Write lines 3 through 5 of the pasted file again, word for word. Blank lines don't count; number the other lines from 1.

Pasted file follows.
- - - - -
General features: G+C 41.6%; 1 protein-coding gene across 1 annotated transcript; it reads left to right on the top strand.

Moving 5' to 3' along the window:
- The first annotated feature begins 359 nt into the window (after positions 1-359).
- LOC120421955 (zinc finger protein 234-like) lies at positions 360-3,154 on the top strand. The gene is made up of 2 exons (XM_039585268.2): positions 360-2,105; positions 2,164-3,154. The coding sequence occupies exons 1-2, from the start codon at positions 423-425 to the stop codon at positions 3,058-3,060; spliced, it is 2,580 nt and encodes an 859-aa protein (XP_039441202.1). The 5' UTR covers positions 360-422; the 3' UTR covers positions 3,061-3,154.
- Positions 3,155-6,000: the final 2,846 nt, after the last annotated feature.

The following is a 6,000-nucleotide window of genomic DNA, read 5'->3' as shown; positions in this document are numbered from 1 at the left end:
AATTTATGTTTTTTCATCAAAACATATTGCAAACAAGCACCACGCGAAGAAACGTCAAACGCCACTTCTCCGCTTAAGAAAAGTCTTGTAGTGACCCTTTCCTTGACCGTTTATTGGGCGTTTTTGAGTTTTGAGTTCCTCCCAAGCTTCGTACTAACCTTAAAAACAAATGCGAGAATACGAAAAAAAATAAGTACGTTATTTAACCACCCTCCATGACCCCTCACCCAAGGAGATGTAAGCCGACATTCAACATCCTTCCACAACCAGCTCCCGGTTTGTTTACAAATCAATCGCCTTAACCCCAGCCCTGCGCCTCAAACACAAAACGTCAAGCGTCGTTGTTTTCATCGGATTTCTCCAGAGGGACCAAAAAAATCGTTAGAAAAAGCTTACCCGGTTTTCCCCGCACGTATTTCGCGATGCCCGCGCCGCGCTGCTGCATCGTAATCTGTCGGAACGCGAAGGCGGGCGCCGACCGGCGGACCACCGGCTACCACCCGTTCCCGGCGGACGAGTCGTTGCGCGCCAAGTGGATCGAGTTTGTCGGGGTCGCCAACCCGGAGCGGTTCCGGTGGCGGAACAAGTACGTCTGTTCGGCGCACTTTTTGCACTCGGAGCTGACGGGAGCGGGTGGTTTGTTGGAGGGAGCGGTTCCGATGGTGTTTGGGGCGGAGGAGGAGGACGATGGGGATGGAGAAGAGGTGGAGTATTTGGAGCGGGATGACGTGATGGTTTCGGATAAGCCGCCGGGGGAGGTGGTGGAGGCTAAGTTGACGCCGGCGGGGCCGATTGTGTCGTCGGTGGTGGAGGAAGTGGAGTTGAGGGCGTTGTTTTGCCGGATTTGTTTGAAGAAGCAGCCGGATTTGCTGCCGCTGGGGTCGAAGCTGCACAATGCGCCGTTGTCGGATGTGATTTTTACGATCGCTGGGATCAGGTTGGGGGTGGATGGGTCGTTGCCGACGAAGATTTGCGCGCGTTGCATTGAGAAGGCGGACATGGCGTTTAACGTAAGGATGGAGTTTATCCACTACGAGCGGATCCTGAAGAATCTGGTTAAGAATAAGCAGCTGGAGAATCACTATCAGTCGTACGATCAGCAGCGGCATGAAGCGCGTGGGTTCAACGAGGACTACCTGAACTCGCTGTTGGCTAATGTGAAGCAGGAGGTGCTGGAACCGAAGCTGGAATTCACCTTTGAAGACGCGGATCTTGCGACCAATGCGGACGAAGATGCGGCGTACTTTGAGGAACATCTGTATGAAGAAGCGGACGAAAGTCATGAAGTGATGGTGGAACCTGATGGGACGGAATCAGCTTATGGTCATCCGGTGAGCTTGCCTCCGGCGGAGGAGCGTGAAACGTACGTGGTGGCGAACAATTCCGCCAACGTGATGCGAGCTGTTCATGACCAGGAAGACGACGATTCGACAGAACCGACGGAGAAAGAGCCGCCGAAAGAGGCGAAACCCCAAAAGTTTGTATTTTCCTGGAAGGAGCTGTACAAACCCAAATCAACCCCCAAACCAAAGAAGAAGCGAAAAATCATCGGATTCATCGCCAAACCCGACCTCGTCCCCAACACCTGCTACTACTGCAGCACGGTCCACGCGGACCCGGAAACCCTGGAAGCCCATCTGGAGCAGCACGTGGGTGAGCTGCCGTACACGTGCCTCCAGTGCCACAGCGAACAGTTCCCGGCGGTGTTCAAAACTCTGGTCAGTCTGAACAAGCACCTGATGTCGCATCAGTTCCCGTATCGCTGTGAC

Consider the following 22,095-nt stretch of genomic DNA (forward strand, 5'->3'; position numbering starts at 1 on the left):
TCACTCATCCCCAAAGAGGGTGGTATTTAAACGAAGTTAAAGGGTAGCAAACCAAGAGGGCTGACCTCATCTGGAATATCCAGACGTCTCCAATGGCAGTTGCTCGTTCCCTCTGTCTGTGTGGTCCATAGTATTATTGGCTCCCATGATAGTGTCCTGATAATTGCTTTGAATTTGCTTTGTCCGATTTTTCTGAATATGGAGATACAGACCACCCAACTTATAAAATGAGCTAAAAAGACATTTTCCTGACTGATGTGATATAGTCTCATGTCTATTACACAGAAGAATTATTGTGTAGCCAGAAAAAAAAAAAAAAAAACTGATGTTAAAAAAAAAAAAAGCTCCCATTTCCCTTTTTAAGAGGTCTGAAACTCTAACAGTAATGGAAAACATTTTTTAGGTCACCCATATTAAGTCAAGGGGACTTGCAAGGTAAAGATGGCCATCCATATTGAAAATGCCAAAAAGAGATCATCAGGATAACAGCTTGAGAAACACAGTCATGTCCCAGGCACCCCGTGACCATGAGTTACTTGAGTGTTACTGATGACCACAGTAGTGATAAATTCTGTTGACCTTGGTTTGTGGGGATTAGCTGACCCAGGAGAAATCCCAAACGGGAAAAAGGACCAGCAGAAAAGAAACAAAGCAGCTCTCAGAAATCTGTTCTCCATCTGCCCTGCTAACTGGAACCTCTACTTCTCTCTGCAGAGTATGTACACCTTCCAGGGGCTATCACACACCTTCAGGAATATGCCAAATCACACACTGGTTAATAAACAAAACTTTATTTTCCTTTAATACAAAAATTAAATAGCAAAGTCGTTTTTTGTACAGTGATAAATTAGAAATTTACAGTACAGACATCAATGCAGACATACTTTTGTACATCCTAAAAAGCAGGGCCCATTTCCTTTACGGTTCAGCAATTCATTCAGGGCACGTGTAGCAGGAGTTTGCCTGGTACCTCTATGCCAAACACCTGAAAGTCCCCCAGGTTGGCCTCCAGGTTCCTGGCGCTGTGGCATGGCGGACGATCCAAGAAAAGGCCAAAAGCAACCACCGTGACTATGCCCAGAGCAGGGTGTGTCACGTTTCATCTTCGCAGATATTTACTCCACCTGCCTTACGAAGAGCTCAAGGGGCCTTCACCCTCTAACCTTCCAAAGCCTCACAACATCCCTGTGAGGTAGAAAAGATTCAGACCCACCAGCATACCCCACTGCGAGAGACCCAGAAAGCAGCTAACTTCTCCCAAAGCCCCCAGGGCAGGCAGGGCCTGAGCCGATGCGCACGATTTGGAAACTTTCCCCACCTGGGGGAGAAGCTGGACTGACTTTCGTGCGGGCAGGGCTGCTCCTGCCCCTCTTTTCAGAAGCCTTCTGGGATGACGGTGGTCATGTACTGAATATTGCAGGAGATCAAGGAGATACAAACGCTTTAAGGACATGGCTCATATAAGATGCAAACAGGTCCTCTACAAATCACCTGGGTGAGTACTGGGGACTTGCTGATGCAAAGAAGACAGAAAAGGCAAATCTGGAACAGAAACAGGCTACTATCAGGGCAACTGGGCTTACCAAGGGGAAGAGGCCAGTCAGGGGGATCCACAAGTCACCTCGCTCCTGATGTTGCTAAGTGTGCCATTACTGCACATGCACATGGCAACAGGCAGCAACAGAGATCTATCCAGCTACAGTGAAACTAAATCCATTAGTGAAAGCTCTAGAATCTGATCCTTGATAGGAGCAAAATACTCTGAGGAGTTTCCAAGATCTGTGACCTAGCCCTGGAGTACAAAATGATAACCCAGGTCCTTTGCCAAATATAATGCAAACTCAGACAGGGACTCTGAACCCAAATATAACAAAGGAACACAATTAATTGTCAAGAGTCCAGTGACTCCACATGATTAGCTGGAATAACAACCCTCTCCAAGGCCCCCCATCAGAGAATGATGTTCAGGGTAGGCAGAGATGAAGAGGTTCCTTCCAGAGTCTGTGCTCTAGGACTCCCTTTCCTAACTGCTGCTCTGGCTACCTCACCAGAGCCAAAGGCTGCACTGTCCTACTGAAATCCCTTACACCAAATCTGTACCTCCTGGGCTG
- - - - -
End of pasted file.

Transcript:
- The first annotated feature begins 359 nt into the window (after positions 1-359).
- LOC120421955 (zinc finger protein 234-like) lies at positions 360-3,154 on the top strand. The gene is made up of 2 exons (XM_039585268.2): positions 360-2,105; positions 2,164-3,154. The coding sequence occupies exons 1-2, from the start codon at positions 423-425 to the stop codon at positions 3,058-3,060; spliced, it is 2,580 nt and encodes an 859-aa protein (XP_039441202.1). The 5' UTR covers positions 360-422; the 3' UTR covers positions 3,061-3,154.
- Positions 3,155-6,000: the final 2,846 nt, after the last annotated feature.